UP WITH ROBIN RENEE
by Mike Doktorski
her late 80s days fronting the legendary New Brunswick worldbeat
group Spy Gods, to her 90s stint as lead singer for pop-rock band
The Loved Ones, to her current incarnation as a acoustic solo
act, singer/songwriter Robin Renee has entertained generations
of local music fans with her poignant melodies and distinctive
voice. Renee put out her debut solo CD In Progress in 2000
and followed it up in '02 with her most recent effort All
Six Senses. She is currently in the nascent stages of plotting
her next recording project, and recently took the time to answer
some questions from NBU on music and life.
What's the first record you ever bought?
Robin Renee: You know, I'm not exactly sure, but the first record
I distinctly remember buying was David Bowie's Scary Monsters.
I remember standing outside at the mall with the record smoking
a cigarette and hanging out with my friend Kim. When I saw my
mom's car turn the corner to pick us up, I dropped the record
in my attempt to quickly put out the cigarette. It was a pretty
funny teenage moment, actually.
How would you describe your evolution as an musician and songwriter
over the years?
RR: I've definitely grown in confidence over time. It's a little
hard to describe, but I can look back and remember times on stage
with Spy Gods and know that I had a lot less of a clue then in
some fundamental way
I held myself differently than I do
now. I had great fun in that band, especially. I think my songwriting
has gotten simpler in some ways. When I listen to tunes on In
Progress versus most of what's on All Six Senses, my
lyrics have gotten less wordy, definitely. I am hoping to be able
to access the poetic aspects that come out with a blur of words,
but to stay conscious of writing more from the heart and less
from a purely intellectual experience. That seems to be the most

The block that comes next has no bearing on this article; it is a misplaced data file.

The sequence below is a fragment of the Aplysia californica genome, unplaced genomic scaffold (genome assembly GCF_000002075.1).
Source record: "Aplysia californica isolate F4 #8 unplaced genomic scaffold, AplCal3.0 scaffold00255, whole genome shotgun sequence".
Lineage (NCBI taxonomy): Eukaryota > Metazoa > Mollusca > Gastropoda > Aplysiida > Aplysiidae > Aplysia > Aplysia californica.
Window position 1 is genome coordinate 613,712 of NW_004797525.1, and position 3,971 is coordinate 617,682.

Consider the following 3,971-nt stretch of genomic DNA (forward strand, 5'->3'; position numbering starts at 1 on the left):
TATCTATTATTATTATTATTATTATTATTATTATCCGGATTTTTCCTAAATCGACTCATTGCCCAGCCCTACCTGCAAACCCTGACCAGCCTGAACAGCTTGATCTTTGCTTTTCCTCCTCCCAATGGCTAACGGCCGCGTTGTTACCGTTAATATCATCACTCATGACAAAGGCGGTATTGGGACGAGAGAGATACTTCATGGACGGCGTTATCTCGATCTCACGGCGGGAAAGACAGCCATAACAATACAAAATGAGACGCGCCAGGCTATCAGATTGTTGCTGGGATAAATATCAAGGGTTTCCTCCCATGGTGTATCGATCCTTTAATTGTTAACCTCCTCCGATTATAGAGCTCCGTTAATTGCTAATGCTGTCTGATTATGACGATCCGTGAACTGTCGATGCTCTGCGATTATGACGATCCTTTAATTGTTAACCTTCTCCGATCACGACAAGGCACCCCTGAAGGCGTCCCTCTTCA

fundamental change that I've been through. And it's pretty much
always been true that I enjoy solo acoustic performance, but I
quickly tire of it if that's all I'm doing and I start craving
to hear a full sound on stage with me again. The band I had last
year was ok, but it didn't pan out to be the right combination
of people. Then I was in quite an emotional and writing slump
for a while, and I'm just emerging from that. It feels good to
be back. I am on the lookout for musicians who are a close match
to my sonic and spiritual interests now.
Do you ever find that you defy audiences' expectations of what
they'll expect from a Robin Renee show?
RR: I only seem to really defy audience expectations if they don't
know me at all. I remember one time being hired for a college
gig where they assumed I was an R&B singer, so they were a
bit puzzled when I showed up and sang. The only other time I can
think of is a period about 2 years ago when I began to introduce
some Indian mantra to my work. Some people who knew me were surprised,
but for the most part in a pleasant way, I believe. Not quite
fitting an easy category used to be a frustration, but lately
I find it liberating. There just won't be a standard music business
category for black female AAA, folk, and indie influenced rock
with a Sanskrit twist, so I may as well just do it on my own terms!